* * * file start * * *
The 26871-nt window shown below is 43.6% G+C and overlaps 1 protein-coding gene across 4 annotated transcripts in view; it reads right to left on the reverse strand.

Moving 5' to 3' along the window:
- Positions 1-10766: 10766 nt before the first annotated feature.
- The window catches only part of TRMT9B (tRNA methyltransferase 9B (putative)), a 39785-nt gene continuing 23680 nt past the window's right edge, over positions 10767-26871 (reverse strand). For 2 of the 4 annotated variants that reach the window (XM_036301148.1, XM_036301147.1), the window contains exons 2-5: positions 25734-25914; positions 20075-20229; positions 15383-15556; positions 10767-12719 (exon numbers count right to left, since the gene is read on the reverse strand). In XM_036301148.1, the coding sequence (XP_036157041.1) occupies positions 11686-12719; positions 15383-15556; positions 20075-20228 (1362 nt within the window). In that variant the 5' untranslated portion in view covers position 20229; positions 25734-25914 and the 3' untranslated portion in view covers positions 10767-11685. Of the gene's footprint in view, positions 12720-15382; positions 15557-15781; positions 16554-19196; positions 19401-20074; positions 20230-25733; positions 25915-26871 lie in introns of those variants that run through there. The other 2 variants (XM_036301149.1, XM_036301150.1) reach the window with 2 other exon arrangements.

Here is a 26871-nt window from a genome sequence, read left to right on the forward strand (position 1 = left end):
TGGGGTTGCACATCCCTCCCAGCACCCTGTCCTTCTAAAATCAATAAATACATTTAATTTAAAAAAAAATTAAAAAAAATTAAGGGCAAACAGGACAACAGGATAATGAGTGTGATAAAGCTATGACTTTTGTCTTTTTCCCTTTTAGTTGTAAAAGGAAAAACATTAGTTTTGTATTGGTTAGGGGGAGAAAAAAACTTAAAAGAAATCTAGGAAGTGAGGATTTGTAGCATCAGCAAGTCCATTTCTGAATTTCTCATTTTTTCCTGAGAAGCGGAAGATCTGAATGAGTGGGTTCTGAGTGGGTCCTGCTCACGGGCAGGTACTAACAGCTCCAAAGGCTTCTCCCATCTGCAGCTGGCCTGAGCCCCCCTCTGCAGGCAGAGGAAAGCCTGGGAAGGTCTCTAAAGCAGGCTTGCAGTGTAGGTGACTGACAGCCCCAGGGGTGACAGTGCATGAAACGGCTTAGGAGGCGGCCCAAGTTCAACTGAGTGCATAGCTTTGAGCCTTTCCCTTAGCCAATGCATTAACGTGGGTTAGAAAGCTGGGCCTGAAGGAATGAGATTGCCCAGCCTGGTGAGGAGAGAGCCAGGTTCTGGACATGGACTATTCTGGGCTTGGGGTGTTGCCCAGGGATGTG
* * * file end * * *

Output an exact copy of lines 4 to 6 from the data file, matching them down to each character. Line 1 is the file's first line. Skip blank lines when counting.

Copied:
- The window catches only part of TRMT9B (tRNA methyltransferase 9B (putative)), a 39785-nt gene continuing 23680 nt past the window's right edge, over positions 10767-26871 (reverse strand). For 2 of the 4 annotated variants that reach the window (XM_036301148.1, XM_036301147.1), the window contains exons 2-5: positions 25734-25914; positions 20075-20229; positions 15383-15556; positions 10767-12719 (exon numbers count right to left, since the gene is read on the reverse strand). In XM_036301148.1, the coding sequence (XP_036157041.1) occupies positions 11686-12719; positions 15383-15556; positions 20075-20228 (1362 nt within the window). In that variant the 5' untranslated portion in view covers position 20229; positions 25734-25914 and the 3' untranslated portion in view covers positions 10767-11685. Of the gene's footprint in view, positions 12720-15382; positions 15557-15781; positions 16554-19196; positions 19401-20074; positions 20230-25733; positions 25915-26871 lie in introns of those variants that run through there. The other 2 variants (XM_036301149.1, XM_036301150.1) reach the window with 2 other exon arrangements.

Here is a 26871-nt window from a genome sequence, read left to right on the forward strand (position 1 = left end):
TGGGGTTGCACATCCCTCCCAGCACCCTGTCCTTCTAAAATCAATAAATACATTTAATTTAAAAAAAAATTAAAAAAAATTAAGGGCAAACAGGACAACAGGATAATGAGTGTGATAAAGCTATGACTTTTGTCTTTTTCCCTTTTAGTTGTAAAAGGAAAAACATTAGTTTTGTATTGGTTAGGGGGAGAAAAAAACTTAAAAGAAATCTAGGAAGTGAGGATTTGTAGCATCAGCAAGTCCATTTCTGAATTTCTCATTTTTTCCTGAGAAGCGGAAGATCTGAATGAGTGGGTTCTGAGTGGGTCCTGCTCACGGGCAGGTACTAACAGCTCCAAAGGCTTCTCCCATCTGCAGCTGGCCTGAGCCCCCCTCTGCAGGCAGAGGAAAGCCTGGGAAGGTCTCTAAAGCAGGCTTGCAGTGTAGGTGACTGACAGCCCCAGGGGTGACAGTGCATGAAACGGCTTAGGAGGCGGCCCAAGTTCAACTGAGTGCATAGCTTTGAGCCTTTCCCTTAGCCAATGCATTAACGTGGGTTAGAAAGCTGGGCCTGAAGGAATGAGATTGCCCAGCCTGGTGAGGAGAGAGCCAGGTTCTGGACATGGACTATTCTGGGCTTGGGGTGTTGCCCAGGGATGTG